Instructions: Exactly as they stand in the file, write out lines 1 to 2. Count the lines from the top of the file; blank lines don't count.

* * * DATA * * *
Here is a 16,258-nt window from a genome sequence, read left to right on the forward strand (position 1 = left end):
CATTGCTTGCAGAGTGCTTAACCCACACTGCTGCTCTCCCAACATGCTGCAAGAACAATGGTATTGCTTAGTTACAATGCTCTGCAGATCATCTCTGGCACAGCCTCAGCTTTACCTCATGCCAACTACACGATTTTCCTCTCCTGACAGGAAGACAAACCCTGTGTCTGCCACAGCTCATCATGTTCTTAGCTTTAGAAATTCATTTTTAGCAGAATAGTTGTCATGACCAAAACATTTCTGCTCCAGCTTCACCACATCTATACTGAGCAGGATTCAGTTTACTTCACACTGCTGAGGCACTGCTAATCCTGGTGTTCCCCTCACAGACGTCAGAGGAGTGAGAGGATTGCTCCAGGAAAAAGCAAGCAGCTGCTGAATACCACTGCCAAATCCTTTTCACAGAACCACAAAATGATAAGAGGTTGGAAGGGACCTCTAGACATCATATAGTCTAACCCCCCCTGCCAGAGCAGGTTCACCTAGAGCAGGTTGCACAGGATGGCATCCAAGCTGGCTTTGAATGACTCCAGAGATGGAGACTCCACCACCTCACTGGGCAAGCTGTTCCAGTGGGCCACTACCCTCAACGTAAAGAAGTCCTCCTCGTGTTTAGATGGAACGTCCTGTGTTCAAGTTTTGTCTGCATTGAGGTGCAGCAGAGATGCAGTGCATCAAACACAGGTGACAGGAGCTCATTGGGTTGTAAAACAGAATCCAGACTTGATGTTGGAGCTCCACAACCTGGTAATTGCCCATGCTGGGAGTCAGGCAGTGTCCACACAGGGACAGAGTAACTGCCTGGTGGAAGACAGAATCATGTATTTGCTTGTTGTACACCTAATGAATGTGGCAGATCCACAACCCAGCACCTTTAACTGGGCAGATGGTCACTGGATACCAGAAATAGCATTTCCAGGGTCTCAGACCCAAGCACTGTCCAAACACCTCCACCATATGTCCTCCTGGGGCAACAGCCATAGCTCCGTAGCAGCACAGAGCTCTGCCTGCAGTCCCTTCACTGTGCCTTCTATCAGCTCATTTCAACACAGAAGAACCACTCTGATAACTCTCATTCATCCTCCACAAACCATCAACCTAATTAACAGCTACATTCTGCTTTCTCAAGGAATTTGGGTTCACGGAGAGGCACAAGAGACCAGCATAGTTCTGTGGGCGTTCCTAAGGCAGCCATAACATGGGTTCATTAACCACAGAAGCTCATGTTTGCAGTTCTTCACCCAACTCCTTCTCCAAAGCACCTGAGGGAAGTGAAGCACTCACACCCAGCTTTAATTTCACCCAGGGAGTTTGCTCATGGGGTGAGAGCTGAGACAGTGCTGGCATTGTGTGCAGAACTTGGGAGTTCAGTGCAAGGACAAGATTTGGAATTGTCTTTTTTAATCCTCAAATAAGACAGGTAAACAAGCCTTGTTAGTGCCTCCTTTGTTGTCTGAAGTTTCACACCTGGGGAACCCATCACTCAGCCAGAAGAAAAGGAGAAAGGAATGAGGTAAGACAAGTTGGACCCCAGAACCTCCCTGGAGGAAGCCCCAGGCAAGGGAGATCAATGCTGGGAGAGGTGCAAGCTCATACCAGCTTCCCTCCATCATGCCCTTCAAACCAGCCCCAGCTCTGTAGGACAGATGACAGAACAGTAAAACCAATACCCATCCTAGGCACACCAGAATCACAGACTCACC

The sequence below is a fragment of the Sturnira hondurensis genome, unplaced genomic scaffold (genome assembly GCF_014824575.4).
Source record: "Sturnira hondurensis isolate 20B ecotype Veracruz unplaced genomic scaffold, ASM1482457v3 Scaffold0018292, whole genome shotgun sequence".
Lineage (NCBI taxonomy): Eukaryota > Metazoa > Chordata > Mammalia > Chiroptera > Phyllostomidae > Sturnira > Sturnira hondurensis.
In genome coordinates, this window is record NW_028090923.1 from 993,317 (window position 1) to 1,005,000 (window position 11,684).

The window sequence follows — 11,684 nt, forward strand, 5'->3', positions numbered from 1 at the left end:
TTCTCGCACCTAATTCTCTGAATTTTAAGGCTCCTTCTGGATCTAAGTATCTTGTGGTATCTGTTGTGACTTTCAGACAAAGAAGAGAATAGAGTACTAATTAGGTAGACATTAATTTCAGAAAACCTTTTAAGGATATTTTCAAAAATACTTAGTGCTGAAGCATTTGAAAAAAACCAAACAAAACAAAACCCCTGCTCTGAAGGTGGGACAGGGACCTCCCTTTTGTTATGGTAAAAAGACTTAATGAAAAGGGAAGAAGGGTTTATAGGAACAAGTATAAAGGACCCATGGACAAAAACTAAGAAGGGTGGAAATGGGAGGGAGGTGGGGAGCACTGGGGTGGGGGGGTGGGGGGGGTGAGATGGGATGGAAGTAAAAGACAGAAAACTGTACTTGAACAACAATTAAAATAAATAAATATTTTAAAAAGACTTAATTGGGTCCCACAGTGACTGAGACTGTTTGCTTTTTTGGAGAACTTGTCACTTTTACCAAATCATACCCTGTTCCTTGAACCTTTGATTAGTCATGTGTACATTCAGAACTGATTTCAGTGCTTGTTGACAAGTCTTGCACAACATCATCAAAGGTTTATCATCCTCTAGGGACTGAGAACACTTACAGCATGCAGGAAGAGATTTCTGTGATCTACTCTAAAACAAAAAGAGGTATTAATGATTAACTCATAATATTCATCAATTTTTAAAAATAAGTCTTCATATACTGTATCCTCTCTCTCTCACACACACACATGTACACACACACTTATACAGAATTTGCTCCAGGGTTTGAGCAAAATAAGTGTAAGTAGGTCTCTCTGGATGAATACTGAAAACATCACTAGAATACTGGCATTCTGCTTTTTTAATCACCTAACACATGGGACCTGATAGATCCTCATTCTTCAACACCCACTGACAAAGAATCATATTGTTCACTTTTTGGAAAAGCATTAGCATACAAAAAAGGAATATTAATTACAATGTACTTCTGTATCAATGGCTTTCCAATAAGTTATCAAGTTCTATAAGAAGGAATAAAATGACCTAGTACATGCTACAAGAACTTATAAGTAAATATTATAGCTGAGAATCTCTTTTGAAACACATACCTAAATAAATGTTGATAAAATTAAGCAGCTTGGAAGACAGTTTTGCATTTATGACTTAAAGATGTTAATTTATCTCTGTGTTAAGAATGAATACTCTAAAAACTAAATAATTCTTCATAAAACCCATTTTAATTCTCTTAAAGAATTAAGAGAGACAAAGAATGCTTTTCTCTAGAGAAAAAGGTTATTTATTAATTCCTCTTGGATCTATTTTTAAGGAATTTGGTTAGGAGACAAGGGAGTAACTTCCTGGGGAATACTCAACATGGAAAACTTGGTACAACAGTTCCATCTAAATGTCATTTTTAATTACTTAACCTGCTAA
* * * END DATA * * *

Here is a 16,258-nt window from a genome sequence, read left to right on the forward strand (position 1 = left end):
CATTGCTTGCAGAGTGCTTAACCCACACTGCTGCTCTCCCAACATGCTGCAAGAACAATGGTATTGCTTAGTTACAATGCTCTGCAGATCATCTCTGGCACAGCCTCAGCTTTACCTCATGCCAACTACACGATTTTCCTCTCCTGACAGGAAGACAAACCCTGTGTCTGCCACAGCTCATCATGTTCTTAGCTTTAGAAATTCATTTTTAGCAGAATAGTTGTCATGACCAAAACATTTCTGCTCCAGCTTCACCACATCTATACTGAGCAGGATTCAGTTTACTTCACACTGCTGAGGCACTGCTAATCCTGGTGTTCCCCTCACAGACGTCAGAGGAGTGAGAGGATTGCTCCAGGAAAAAGCAAGCAGCTGCTGAATACCACTGCCAAATCCTTTTCACAGAACCACAAAATGATAAGAGGTTGGAAGGGACCTCTAGACATCATATAGTCTAACCCCCCCTGCCAGAGCAGGTTCACCTAGAGCAGGTTGCACAGGATGGCATCCAAGCTGGCTTTGAATGACTCCAGAGATGGAGACTCCACCACCTCACTGGGCAAGCTGTTCCAGTGGGCCACTACCCTCAACGTAAAGAAGTCCTCCTCGTGTTTAGATGGAACGTCCTGTGTTCAAGTTTTGTCTGCATTGAGGTGCAGCAGAGATGCAGTGCATCAAACACAGGTGACAGGAGCTCATTGGGTTGTAAAACAGAATCCAGACTTGATGTTGGAGCTCCACAACCTGGTAATTGCCCATGCTGGGAGTCAGGCAGTGTCCACACAGGGACAGAGTAACTGCCTGGTGGAAGACAGAATCATGTATTTGCTTGTTGTACACCTAATGAATGTGGCAGATCCACAACCCAGCACCTTTAACTGGGCAGATGGTCACTGGATACCAGAAATAGCATTTCCAGGGTCTCAGACCCAAGCACTGTCCAAACACCTCCACCATATGTCCTCCTGGGGCAACAGCCATAGCTCCGTAGCAGCACAGAGCTCTGCCTGCAGTCCCTTCACTGTGCCTTCTATCAGCTCATTTCAACACAGAAGAACCACTCTGATAACTCTCATTCATCCTCCACAAACCATCAACCTAATTAACAGCTACATTCTGCTTTCTCAAGGAATTTGGGTTCACGGAGAGGCACAAGAGACCAGCATAGTTCTGTGGGCGTTCCTAAGGCAGCCATAACATGGGTTCATTAACCACAGAAGCTCATGTTTGCAGTTCTTCACCCAACTCCTTCTCCAAAGCACCTGAGGGAAGTGAAGCACTCACACCCAGCTTTAATTTCACCCAGGGAGTTTGCTCATGGGGTGAGAGCTGAGACAGTGCTGGCATTGTGTGCAGAACTTGGGAGTTCAGTGCAAGGACAAGATTTGGAATTGTCTTTTTTAATCCTCAAATAAGACAGGTAAACAAGCCTTGTTAGTGCCTCCTTTGTTGTCTGAAGTTTCACACCTGGGGAACCCATCACTCAGCCAGAAGAAAAGGAGAAAGGAATGAGGTAAGACAAGTTGGACCCCAGAACCTCCCTGGAGGAAGCCCCAGGCAAGGGAGATCAATGCTGGGAGAGGTGCAAGCTCATACCAGCTTCCCTCCATCATGCCCTTCAAACCAGCCCCAGCTCTGTAGGACAGATGACAGAACAGTAAAACCAATACCCATCCTAGGCACACCAGAATCACAGACTCACC